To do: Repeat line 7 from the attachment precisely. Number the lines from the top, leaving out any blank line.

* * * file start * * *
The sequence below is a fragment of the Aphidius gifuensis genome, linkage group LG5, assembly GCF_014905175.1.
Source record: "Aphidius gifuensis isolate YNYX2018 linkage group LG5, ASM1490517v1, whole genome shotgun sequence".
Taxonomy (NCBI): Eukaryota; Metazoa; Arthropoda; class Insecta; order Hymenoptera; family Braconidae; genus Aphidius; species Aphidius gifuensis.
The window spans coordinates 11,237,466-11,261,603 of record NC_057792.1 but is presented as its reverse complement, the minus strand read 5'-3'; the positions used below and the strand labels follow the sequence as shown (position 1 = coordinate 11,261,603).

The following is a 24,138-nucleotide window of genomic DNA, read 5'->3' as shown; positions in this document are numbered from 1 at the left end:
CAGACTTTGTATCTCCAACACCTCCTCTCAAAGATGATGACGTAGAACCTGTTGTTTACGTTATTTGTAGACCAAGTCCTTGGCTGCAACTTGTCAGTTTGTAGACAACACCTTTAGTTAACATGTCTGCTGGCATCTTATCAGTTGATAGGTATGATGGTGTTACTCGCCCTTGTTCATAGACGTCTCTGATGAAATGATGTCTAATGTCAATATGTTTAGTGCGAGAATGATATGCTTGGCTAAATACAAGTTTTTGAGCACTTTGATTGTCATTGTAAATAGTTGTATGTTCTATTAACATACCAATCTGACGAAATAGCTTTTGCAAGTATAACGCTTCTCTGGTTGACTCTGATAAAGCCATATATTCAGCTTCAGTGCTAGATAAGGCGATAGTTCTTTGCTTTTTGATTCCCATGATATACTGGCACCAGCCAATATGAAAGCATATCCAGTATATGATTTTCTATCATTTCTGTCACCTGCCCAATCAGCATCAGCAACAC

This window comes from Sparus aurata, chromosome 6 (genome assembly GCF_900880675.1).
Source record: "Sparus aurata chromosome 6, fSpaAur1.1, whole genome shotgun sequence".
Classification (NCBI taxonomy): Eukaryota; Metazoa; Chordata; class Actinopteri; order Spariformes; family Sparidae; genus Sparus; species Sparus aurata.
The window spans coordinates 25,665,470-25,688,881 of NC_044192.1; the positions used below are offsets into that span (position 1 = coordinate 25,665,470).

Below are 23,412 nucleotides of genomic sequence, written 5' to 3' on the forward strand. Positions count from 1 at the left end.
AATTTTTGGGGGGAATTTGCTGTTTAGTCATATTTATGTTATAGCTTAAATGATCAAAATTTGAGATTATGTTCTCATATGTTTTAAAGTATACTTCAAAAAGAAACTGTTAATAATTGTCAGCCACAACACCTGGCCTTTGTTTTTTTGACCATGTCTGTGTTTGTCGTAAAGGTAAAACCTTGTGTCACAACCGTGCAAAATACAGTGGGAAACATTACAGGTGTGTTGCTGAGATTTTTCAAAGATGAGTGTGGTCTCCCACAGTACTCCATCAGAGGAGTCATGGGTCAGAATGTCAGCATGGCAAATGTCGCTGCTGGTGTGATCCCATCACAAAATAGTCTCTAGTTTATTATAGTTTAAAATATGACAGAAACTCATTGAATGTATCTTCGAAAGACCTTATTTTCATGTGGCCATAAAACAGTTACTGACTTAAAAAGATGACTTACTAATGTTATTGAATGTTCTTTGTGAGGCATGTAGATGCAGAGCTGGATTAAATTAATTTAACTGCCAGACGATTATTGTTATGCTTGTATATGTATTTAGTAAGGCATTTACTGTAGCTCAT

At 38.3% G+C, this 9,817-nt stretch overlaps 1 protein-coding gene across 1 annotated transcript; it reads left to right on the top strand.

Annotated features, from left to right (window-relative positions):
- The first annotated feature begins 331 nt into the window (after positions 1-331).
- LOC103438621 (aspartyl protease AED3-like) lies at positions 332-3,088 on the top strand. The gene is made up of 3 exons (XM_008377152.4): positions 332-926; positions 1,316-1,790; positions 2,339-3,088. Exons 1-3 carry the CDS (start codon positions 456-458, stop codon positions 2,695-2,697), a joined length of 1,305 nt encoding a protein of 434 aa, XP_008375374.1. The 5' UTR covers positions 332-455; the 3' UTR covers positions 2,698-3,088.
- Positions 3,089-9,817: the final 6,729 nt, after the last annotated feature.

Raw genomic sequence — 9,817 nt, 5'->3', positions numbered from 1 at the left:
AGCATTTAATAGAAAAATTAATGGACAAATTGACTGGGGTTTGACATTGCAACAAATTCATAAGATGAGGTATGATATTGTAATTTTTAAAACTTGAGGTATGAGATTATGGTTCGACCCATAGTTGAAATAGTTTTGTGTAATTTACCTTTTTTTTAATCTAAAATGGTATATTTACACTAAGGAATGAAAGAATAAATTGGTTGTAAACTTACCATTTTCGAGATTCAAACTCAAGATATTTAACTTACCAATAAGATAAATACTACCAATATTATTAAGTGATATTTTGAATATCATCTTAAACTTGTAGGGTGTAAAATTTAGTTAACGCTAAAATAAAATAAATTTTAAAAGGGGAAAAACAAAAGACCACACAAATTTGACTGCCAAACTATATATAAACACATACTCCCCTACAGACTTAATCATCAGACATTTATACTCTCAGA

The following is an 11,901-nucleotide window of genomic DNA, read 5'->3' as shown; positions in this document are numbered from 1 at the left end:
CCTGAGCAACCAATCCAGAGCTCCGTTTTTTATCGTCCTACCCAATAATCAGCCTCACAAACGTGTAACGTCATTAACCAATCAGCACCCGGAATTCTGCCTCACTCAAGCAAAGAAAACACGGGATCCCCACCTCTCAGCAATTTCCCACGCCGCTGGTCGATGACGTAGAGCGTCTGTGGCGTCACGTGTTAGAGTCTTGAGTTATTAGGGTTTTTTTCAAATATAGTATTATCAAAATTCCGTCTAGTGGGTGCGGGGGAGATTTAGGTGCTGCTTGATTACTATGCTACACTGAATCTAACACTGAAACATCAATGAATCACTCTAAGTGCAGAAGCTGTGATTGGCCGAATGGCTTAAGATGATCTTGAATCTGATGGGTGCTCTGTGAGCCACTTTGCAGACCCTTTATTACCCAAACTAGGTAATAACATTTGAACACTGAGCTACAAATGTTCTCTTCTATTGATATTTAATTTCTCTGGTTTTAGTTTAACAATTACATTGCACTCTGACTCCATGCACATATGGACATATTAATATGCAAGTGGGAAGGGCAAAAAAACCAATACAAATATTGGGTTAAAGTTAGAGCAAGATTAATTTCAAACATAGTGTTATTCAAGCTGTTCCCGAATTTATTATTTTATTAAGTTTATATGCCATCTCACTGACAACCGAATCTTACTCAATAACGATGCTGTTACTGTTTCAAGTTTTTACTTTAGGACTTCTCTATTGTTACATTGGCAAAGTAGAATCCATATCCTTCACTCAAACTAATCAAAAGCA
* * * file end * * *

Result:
This window comes from Sparus aurata, chromosome 6 (genome assembly GCF_900880675.1).